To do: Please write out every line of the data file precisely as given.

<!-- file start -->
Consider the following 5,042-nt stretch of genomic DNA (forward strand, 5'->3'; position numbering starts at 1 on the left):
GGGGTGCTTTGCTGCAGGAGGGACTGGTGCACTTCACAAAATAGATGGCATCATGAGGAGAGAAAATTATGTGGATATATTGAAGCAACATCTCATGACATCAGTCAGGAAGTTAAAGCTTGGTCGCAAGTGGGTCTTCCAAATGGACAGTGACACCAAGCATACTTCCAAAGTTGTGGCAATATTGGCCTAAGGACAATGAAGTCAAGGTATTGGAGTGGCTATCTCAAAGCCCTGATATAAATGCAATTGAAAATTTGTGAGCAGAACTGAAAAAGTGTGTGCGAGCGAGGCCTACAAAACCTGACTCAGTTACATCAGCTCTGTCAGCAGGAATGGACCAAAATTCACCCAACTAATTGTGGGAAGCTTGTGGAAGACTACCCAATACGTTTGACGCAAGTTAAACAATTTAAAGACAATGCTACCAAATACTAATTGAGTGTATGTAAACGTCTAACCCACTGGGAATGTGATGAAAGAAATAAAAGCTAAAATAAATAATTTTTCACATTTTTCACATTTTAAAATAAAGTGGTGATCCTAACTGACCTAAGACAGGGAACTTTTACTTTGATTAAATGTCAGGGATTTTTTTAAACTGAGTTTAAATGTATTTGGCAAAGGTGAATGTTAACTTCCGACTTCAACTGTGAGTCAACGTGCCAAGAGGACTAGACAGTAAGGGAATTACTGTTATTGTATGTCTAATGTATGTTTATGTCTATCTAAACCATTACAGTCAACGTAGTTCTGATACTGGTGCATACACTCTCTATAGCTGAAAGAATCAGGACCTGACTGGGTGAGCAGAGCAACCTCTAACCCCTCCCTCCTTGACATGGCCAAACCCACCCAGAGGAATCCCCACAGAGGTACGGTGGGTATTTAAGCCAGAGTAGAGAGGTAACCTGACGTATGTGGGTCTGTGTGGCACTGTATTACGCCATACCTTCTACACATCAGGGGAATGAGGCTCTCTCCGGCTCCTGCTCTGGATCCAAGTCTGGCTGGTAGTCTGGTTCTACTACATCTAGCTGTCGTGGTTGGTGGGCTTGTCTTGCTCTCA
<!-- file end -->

Consider the following 5,042-nt stretch of genomic DNA (forward strand, 5'->3'; position numbering starts at 1 on the left):
GGGGTGCTTTGCTGCAGGAGGGACTGGTGCACTTCACAAAATAGATGGCATCATGAGGAGAGAAAATTATGTGGATATATTGAAGCAACATCTCATGACATCAGTCAGGAAGTTAAAGCTTGGTCGCAAGTGGGTCTTCCAAATGGACAGTGACACCAAGCATACTTCCAAAGTTGTGGCAATATTGGCCTAAGGACAATGAAGTCAAGGTATTGGAGTGGCTATCTCAAAGCCCTGATATAAATGCAATTGAAAATTTGTGAGCAGAACTGAAAAAGTGTGTGCGAGCGAGGCCTACAAAACCTGACTCAGTTACATCAGCTCTGTCAGCAGGAATGGACCAAAATTCACCCAACTAATTGTGGGAAGCTTGTGGAAGACTACCCAATACGTTTGACGCAAGTTAAACAATTTAAAGACAATGCTACCAAATACTAATTGAGTGTATGTAAACGTCTAACCCACTGGGAATGTGATGAAAGAAATAAAAGCTAAAATAAATAATTTTTCACATTTTTCACATTTTAAAATAAAGTGGTGATCCTAACTGACCTAAGACAGGGAACTTTTACTTTGATTAAATGTCAGGGATTTTTTTAAACTGAGTTTAAATGTATTTGGCAAAGGTGAATGTTAACTTCCGACTTCAACTGTGAGTCAACGTGCCAAGAGGACTAGACAGTAAGGGAATTACTGTTATTGTATGTCTAATGTATGTTTATGTCTATCTAAACCATTACAGTCAACGTAGTTCTGATACTGGTGCATACACTCTCTATAGCTGAAAGAATCAGGACCTGACTGGGTGAGCAGAGCAACCTCTAACCCCTCCCTCCTTGACATGGCCAAACCCACCCAGAGGAATCCCCACAGAGGTACGGTGGGTATTTAAGCCAGAGTAGAGAGGTAACCTGACGTATGTGGGTCTGTGTGGCACTGTATTACGCCATACCTTCTACACATCAGGGGAATGAGGCTCTCTCCGGCTCCTGCTCTGGATCCAAGTCTGGCTGGTAGTCTGGTTCTACTACATCTAGCTGTCGTGGTTGGTGGGCTTGTCTTGCTCTCA